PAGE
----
It’s a good idea to spend some time preparing healthy weekday meals ahead of time so when you’re tired and hungry after a long day, you don’t settle for take-out or pre-packaged foods. You’re also more likely to eat healthier during the workday if you pack your own lunch. Avoid eating at your desk or in front of your computer, which can lead to mindless snacking.  

Use your vacation time. Yes, there is some evidence that vacations are good for your heart as well as your soul. Researchers have suggested that taking an annual vacation could help reduce the risk for heart disease and that not using vacation time may be associated with a greater risk for heart attack. A 2018 study published in the International Journal of Environmental Research and Public Health also found that even a short getaway can have restorative effects, immediately easing stress and strain.

Get enough shut-eye. Research has long found an association between sleeping too little or too much with an increased risk of heart disease, while getting seven to nine hours of shut-eye each night is the “Goldilocks” zone of healthy sleep for most people. While you sleep, your blood pressure goes down. So, if you’re short on sleep, your blood pressure remains higher for a longer period of time. Over time, this can lead to higher blood pressure during the day, which may increase your risk for heart disease. Poor sleep is also linked to weight gain, which could lead to obesity and type 2 diabetes—both risk factors for heart disease.

Know your numbers. Your blood pressure, cholesterol and blood sugar levels, body mass index (BMI) and waist circumference are important measures of your heart health. It’s important to know your numbers and strive to keep them within a healthy range. Healthcare providers routinely assess these metrics at annual checkups. Talk to your doctor about the screening schedule that’s appropriate for you

Reach out for support: If you’re feeling overwhelmed at work or if you’re having trouble managing your stress level, don’t be afraid to ask your friends, co-workers or family members for help. This may be especially true for women struggling to maintain a work-life balance.

A study published in October 2019 in the Journal of the American Heart Association found that these women may be particularly vulnerable to the negative health effects of stress. For the study, researchers examined more than 11,000 Brazilian workers between the ages of 35 and 74 and had them fill out questionnaires. They found that the women who reported the most work-family conflicts had the poorest cardiovascular health.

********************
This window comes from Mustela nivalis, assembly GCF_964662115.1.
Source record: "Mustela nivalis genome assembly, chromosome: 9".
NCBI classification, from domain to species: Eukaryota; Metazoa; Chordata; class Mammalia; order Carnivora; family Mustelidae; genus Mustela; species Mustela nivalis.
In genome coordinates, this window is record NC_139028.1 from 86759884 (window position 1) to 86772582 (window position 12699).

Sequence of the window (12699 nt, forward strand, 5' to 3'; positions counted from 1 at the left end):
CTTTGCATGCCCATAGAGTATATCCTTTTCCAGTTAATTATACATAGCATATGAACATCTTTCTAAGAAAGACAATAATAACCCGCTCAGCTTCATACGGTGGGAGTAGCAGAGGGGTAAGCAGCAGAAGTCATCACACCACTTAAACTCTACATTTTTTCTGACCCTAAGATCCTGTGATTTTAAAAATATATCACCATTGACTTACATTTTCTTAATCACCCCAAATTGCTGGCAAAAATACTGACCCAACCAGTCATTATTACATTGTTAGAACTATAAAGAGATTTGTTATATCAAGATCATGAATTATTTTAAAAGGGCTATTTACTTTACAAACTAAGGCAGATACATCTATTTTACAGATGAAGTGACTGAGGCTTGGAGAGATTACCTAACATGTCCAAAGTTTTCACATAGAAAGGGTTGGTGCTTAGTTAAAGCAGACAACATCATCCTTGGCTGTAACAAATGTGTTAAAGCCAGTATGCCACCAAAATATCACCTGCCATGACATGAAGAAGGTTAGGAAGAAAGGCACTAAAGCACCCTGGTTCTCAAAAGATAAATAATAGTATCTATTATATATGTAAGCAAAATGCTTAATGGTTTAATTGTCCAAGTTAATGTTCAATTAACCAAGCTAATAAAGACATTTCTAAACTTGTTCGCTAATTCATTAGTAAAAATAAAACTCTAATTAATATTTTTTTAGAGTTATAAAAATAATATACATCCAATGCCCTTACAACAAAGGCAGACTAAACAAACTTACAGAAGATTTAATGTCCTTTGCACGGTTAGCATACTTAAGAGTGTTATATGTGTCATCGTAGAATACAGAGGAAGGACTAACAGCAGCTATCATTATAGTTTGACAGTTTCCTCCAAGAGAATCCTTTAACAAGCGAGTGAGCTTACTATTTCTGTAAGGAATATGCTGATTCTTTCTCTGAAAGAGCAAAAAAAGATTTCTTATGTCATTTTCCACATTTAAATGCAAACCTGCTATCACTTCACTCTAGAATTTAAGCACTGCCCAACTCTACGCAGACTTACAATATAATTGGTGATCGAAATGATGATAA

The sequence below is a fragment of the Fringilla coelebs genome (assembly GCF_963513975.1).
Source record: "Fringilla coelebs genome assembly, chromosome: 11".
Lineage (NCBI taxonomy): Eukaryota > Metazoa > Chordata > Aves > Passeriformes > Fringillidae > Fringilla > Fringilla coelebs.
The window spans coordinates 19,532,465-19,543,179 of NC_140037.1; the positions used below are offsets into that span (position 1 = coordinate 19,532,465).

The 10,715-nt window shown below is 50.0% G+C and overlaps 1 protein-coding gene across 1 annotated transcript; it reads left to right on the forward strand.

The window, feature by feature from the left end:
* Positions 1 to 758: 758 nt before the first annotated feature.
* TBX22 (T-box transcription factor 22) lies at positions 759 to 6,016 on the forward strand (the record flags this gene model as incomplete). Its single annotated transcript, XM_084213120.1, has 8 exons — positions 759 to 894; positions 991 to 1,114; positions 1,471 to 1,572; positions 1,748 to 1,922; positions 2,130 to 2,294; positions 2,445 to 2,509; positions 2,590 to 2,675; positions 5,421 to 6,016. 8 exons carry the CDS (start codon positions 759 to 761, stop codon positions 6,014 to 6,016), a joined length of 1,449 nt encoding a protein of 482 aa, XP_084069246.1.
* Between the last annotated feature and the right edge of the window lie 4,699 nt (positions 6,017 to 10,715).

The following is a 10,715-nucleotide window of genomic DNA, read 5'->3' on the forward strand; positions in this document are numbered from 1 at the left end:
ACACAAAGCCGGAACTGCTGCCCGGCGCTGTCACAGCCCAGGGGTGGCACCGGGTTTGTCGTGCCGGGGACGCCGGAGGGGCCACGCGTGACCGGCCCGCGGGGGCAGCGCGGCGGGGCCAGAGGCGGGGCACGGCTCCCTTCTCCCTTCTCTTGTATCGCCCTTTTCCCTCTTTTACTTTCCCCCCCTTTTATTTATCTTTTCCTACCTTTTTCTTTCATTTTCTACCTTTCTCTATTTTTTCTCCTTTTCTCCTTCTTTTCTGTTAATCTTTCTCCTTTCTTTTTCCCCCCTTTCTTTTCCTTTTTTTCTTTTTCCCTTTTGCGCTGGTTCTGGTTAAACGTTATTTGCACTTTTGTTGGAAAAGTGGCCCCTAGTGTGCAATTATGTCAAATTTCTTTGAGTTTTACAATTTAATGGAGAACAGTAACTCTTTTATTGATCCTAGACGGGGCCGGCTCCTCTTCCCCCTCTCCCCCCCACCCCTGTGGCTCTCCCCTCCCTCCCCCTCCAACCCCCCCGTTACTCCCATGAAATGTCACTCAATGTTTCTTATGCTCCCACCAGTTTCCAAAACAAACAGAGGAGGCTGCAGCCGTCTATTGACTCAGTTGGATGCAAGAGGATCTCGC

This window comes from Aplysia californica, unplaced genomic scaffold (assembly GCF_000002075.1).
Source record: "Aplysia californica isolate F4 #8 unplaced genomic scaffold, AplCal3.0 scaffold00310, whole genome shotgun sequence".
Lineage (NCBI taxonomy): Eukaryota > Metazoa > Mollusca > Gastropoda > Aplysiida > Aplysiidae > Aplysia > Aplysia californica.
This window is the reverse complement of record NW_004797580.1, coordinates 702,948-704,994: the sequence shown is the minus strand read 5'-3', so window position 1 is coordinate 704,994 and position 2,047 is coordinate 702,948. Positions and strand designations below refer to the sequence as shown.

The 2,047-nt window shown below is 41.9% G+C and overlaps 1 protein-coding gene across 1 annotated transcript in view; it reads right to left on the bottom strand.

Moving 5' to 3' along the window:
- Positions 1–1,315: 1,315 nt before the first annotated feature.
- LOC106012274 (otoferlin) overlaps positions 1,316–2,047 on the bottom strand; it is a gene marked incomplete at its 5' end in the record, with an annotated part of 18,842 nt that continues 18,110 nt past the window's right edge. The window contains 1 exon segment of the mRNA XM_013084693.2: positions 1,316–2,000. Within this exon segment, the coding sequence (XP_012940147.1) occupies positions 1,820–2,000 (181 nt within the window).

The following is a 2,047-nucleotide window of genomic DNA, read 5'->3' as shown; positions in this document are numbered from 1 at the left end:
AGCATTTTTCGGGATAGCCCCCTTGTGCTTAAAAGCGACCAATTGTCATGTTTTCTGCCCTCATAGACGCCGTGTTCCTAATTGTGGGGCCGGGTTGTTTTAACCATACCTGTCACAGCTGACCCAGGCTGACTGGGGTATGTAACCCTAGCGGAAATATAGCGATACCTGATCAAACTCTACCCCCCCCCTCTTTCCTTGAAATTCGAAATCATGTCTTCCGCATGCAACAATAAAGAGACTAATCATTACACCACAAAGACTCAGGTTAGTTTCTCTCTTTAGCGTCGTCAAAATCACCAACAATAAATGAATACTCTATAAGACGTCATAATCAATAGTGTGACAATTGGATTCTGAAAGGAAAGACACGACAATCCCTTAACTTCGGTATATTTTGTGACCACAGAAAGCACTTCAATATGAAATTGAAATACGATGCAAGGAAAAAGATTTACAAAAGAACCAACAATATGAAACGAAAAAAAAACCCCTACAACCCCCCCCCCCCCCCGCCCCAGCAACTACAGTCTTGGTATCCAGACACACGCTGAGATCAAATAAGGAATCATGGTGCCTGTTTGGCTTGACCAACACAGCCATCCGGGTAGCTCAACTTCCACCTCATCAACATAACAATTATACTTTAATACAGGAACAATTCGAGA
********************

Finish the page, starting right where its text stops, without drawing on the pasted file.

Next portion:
If your anxiety is persistent and interfering with your ability to do your job or go about your daily routine, talk to your healthcare provider. Excessive anxiety isn’t healthy and could also be a warning sign of an anxiety disorder or another medical condition that needs treatment.

Sources:
Toni Alterman, Rebecca Tsai, Jun Ju, Kevin M. Kelly. “Trust in the Work Environment and Cardiovascular Disease Risk: Findings from the Gallup-Sharecare Well-Being Index.” International Journal of Environmental Research and Public Health. Jan 2019, 16(2):230.
Marc Fadel, Grace Sembajwe, Diana Gagliardi, et al. “Association Between Reported Long Working Hours and History of Stroke in the CONSTANCES Cohort.” Stroke. Jun 2019, 50:1879–1882.
Prof Mika Kivimäki, PhD, Markus Jokela, PhD, Solja T Nyberg, MSc, et al. “Long working hours and risk of coronary heart disease and stroke: a systematic review and meta-analysis of published and unpublished data for 603 838 individuals.” The Lancet. Aug 2015; 386:1739-1746.
Mayo Clinic. “Stress Management.”
Harvard Medical School. “Only the overworked die young.”
Psychology Today. “Psychologically Unhealthy Work & Management - A Human Rights Violation?”
Richard Patterson, Eoin McNamara, Marko Tainio, et al. “Sedentary behaviour and risk of all-cause, cardiovascular and cancer mortality, and incident type 2 diabetes: a systematic review and dose response meta-analysis.” European Journal of Epidemiology. Mar 2018; 33(9):811–829.
Borodulin K1, Kärki A, Laatikainen T, et al. “Daily Sedentary Time and Risk of Cardiovascular Disease: The National FINRISK 2002 Study." Journal of Physical Activity and Health. Jul 2015; 12(7):904-8.
American College of Physicians. “Too much sitting linked to serious health risks and death, regardless of exercise habits.”
Keith M. Diaz, PhD; Virginia J. Howard, PhD; Brent Hutto, MSPH, et all. “Patterns of Sedentary Behavior and Mortality in U.S. Middle-Aged and Older Adults: A National Cohort Study.” Annals of Internal Medicine. Oct 2017;167(7):465-475.
American Heart Association. “The American Heart Association Diet and Lifestyle Recommendations.”
National Sleep Foundation. “Tips for Healthy Eating and Exercising When Working Shifts.”
Cornelia Blank, Katharina Gatterer, Veronika Leichtfried, et al. “Short Vacation Improves Stress-Level and Well-Being in German-Speaking Middle-Managers—A Randomized Controlled Trial.” International Journal of Environmental Research and Public Health. Jan 2018; 15(1): 130.
National Sleep Foundation. “How Sleep Deprivation Affects Your Heart.”
Centers for Disease Control and Prevention. “How Does Sleep Affect Your Heart Health?”
American College of Cardiology. “Know Your Numbers.”
Priscila T. P. Rocco, Isabela M. Bensenor, Rosane H. Griep, et all. “Work‐Family Conflict and Ideal Cardiovascular Health Score in the ELSA‐Brasil Baseline Assessment.” Journal of the American Heart Association. Oct 2019 Vol.8 No. 20.
Marianna Virtanen and Mika Kivimäki. “Long Working Hours and Risk of Cardiovascular Disease." Current Cardiology Reports. Oct 2018; 20(11): 123.